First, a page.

The focus group sessions indicated that Facebook and MySpace are the most frequently used social network sites through the cell phone, with a handful of teens also using it for Twitter.
The ability to define thresholds for receiving text messages based on volume and time of day.
This entry was posted in Mobile, Strategy, Twitter and tagged Facebook, Mobile, myspace, teens, texting, Twitter.
Fully 90% of parents of teens ages 12-17 have a cell phone, a percentage that has remained steady since 2006. Younger teens, particularly 12 year-olds, are less likely than other teens to have a cell phone. First is a plan that has an ongoing contract to cover a single phone and requires a monthly fee each month until the terms of the contract have been met (often one or two years).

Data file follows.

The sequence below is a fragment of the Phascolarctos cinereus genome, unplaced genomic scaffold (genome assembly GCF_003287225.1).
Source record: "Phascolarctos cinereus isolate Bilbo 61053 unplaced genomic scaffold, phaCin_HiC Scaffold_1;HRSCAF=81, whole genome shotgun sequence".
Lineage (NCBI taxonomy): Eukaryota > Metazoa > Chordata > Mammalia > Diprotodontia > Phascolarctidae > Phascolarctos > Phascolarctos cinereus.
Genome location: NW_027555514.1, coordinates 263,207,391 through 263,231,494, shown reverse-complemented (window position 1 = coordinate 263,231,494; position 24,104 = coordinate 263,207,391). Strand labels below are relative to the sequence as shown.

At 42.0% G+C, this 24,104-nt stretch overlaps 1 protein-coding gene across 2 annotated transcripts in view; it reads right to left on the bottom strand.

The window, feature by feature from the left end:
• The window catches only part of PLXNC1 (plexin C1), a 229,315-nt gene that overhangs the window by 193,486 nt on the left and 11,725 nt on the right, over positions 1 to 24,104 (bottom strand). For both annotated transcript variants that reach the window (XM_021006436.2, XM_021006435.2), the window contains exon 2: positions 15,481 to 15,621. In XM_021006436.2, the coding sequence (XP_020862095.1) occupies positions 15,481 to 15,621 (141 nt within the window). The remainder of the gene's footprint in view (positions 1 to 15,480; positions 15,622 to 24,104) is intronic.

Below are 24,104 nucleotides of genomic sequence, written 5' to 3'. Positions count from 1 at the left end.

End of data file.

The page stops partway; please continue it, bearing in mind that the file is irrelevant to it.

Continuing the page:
About one in five teen cell phone users (18%) are part of a prepaid or pay-as-you-go plan, and just one in ten (10%) have their own individual contract. Teens from lower income households are more likely to use prepaid plans or to have their own contract, while teen cell phone users in households with incomes of $50,000 or greater are most likely to be part of a family plan.
Some users have an unlimited number of minutes for talking, usually paid for with a flat fee per month.
Most teens on a prepaid plan say they have a set amount of money to buy minutes, while most on the family plan say they have a set number of minutes they can use each month. Higher income teens (those living in households with incomes of at least $50,000) are more likely than teens in lower income households to say they have a set number of minutes they can use each month.